I know you think rights are inalienable and it always confuses me how people argue such a thing, but think the government has to constantly define rights whenever we make a new technological or social advancement. The government is always slow in recognizing rights... especially minority rights. Somethings are inevitable, but the government isn't known for jumping to recognize rights when is going to happen in the long run... and when the government does it, it's judicial activism. It appears the government is constantly in an oppressive state by that logic..

    Morals evolve and eventually the government does the inevitable and recognizes controversial rights.

  3. #53
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    Re: Do we generall have a right to push our morality and/or our belief system on othe

    Quote Originally Posted by Viktyr Korimir View Post
    Shared values and beliefs are the basis of civilized society. It is the duty of those in charge of upholding our beliefs to impose them upon others.
    Totally disagree.
    We were wrong to send missionaries to Africa and were were wrong to try to impose civilization on any "nation" such as Iraq or Afghanistan.
    Imposing itself is wrong..
    These nations will civilize themselves when they are ready.

  4. #54
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    Re: Do we generall have a right to push our morality and/or our belief system on othe

    Quote Originally Posted by SheWolf View Post
    If I consider the free state to be free of government and therefore free of coercive forces, then you would argue that humans can't handle being that free, correct? You'd argue that people in that free state can't act morally without an authoritarian force governing them and telling them right from wrong... to respect other peoples "rights" or face punishment.
    No, the free state is not a state in which you consider interaction between individuals. It's where you consider the individual by itself and try to understand what it is that the individual is, for lack of a better word, entitled to. What is necessary to continue. This isn't a moral argument, the basis of natural rights is one based on thought and observation. It is not looking for argument of government, argument of government goes beyond the considerations for natural rights.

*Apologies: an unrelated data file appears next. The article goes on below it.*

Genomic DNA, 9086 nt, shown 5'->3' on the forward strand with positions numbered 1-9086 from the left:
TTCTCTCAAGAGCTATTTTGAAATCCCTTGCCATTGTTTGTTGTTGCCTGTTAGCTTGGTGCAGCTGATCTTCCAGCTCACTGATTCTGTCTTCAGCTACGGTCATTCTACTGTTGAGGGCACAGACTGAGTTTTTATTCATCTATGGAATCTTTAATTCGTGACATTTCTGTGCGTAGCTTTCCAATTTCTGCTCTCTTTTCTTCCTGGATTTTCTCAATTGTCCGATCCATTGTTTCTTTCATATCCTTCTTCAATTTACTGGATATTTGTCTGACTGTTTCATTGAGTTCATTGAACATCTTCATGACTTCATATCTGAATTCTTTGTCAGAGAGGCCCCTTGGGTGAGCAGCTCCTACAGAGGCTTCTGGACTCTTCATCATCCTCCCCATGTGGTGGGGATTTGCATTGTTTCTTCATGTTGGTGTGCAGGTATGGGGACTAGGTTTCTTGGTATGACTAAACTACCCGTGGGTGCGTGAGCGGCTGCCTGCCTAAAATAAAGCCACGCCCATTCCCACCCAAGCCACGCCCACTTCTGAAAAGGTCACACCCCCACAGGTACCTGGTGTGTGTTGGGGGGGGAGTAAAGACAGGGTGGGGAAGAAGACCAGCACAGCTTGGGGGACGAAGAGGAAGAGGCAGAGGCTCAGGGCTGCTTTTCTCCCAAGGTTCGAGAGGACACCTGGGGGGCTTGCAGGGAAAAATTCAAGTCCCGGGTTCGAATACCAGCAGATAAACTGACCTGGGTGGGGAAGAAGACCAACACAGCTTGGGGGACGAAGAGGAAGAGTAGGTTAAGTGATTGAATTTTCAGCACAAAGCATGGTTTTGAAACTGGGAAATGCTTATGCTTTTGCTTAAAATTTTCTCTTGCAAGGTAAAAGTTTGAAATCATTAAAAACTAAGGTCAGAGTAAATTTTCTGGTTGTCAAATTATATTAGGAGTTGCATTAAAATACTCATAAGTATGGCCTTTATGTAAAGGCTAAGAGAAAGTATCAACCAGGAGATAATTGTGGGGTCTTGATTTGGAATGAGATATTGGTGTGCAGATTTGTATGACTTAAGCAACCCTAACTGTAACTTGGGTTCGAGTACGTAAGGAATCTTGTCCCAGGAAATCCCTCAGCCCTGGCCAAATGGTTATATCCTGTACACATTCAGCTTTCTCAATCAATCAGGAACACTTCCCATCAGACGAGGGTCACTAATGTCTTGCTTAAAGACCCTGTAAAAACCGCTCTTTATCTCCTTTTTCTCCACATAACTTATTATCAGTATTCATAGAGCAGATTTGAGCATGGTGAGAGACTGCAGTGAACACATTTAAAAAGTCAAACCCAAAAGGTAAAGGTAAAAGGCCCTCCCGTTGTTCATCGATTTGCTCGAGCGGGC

Quote Originally Posted by SheWolf View Post
    I know you think rights are inalienable and it always confuses me how people argue such a thing,
    You consider the free state, that is how. I think you're confusing terms and arguments here. Perchance a little Locke or Hobbes or Kant will help you understand the terms of the argument.

    Quote Originally Posted by SheWolf View Post
    but think the government has to constantly define rights whenever we make a new technological or social advancement. The government is always slow in recognizing rights... especially minority rights. Somethings are inevitable, but the government isn't known for jumping to recognize rights when is going to happen in the long run... and when the government does it, it's judicial activism. It appears the government is constantly in an oppressive state by that logic..
    Government is one form of external force, and is oft used in the supression of legal rights or exercise of natural rights. But I'm not refering to any form of government when I refer to natural rights. Government and the philosophies which go behind the varying forms of them are another topic all together.